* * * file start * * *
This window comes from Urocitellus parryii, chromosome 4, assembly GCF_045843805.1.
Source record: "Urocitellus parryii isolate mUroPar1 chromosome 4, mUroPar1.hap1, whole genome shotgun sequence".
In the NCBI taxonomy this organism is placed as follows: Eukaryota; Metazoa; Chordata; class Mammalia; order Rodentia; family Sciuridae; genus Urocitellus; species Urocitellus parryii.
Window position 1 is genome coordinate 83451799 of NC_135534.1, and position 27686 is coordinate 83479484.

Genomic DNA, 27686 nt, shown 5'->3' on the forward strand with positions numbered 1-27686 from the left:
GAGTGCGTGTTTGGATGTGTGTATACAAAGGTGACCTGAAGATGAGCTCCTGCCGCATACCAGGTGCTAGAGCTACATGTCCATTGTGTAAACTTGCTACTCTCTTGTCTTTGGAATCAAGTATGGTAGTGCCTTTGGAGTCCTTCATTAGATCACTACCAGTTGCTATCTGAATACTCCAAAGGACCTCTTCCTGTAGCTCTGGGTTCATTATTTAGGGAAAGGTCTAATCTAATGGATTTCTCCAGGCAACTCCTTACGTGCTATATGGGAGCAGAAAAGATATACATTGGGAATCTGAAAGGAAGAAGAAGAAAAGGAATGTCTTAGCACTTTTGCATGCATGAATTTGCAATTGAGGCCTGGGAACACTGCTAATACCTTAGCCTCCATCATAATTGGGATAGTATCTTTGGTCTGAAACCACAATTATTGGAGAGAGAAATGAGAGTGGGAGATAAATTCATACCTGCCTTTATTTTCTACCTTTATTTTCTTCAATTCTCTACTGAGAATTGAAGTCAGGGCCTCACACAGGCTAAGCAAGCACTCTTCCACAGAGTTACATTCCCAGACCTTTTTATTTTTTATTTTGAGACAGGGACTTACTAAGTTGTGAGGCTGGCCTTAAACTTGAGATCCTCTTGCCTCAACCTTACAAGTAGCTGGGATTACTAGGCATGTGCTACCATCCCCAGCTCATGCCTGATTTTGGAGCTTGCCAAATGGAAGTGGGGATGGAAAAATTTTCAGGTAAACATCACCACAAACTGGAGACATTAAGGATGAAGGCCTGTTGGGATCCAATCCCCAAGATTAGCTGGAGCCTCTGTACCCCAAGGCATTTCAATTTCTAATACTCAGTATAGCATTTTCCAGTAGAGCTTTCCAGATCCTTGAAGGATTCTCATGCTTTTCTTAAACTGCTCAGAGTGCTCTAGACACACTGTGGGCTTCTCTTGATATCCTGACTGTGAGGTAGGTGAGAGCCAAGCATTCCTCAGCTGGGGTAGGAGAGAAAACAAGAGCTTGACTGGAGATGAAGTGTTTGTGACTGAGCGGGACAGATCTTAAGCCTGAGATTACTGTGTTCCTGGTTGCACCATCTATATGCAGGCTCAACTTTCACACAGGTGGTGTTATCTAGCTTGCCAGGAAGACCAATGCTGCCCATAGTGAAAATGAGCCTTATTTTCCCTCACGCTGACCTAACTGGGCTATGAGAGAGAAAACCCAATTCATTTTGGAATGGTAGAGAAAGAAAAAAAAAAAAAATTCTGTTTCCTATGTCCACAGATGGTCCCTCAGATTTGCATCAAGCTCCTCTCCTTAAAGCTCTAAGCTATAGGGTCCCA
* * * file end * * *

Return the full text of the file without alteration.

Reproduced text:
This window comes from Urocitellus parryii, chromosome 4, assembly GCF_045843805.1.
Source record: "Urocitellus parryii isolate mUroPar1 chromosome 4, mUroPar1.hap1, whole genome shotgun sequence".
In the NCBI taxonomy this organism is placed as follows: Eukaryota; Metazoa; Chordata; class Mammalia; order Rodentia; family Sciuridae; genus Urocitellus; species Urocitellus parryii.
Window position 1 is genome coordinate 83451799 of NC_135534.1, and position 27686 is coordinate 83479484.

Genomic DNA, 27686 nt, shown 5'->3' on the forward strand with positions numbered 1-27686 from the left:
GAGTGCGTGTTTGGATGTGTGTATACAAAGGTGACCTGAAGATGAGCTCCTGCCGCATACCAGGTGCTAGAGCTACATGTCCATTGTGTAAACTTGCTACTCTCTTGTCTTTGGAATCAAGTATGGTAGTGCCTTTGGAGTCCTTCATTAGATCACTACCAGTTGCTATCTGAATACTCCAAAGGACCTCTTCCTGTAGCTCTGGGTTCATTATTTAGGGAAAGGTCTAATCTAATGGATTTCTCCAGGCAACTCCTTACGTGCTATATGGGAGCAGAAAAGATATACATTGGGAATCTGAAAGGAAGAAGAAGAAAAGGAATGTCTTAGCACTTTTGCATGCATGAATTTGCAATTGAGGCCTGGGAACACTGCTAATACCTTAGCCTCCATCATAATTGGGATAGTATCTTTGGTCTGAAACCACAATTATTGGAGAGAGAAATGAGAGTGGGAGATAAATTCATACCTGCCTTTATTTTCTACCTTTATTTTCTTCAATTCTCTACTGAGAATTGAAGTCAGGGCCTCACACAGGCTAAGCAAGCACTCTTCCACAGAGTTACATTCCCAGACCTTTTTATTTTTTATTTTGAGACAGGGACTTACTAAGTTGTGAGGCTGGCCTTAAACTTGAGATCCTCTTGCCTCAACCTTACAAGTAGCTGGGATTACTAGGCATGTGCTACCATCCCCAGCTCATGCCTGATTTTGGAGCTTGCCAAATGGAAGTGGGGATGGAAAAATTTTCAGGTAAACATCACCACAAACTGGAGACATTAAGGATGAAGGCCTGTTGGGATCCAATCCCCAAGATTAGCTGGAGCCTCTGTACCCCAAGGCATTTCAATTTCTAATACTCAGTATAGCATTTTCCAGTAGAGCTTTCCAGATCCTTGAAGGATTCTCATGCTTTTCTTAAACTGCTCAGAGTGCTCTAGACACACTGTGGGCTTCTCTTGATATCCTGACTGTGAGGTAGGTGAGAGCCAAGCATTCCTCAGCTGGGGTAGGAGAGAAAACAAGAGCTTGACTGGAGATGAAGTGTTTGTGACTGAGCGGGACAGATCTTAAGCCTGAGATTACTGTGTTCCTGGTTGCACCATCTATATGCAGGCTCAACTTTCACACAGGTGGTGTTATCTAGCTTGCCAGGAAGACCAATGCTGCCCATAGTGAAAATGAGCCTTATTTTCCCTCACGCTGACCTAACTGGGCTATGAGAGAGAAAACCCAATTCATTTTGGAATGGTAGAGAAAGAAAAAAAAAAAAAATTCTGTTTCCTATGTCCACAGATGGTCCCTCAGATTTGCATCAAGCTCCTCTCCTTAAAGCTCTAAGCTATAGGGTCCCA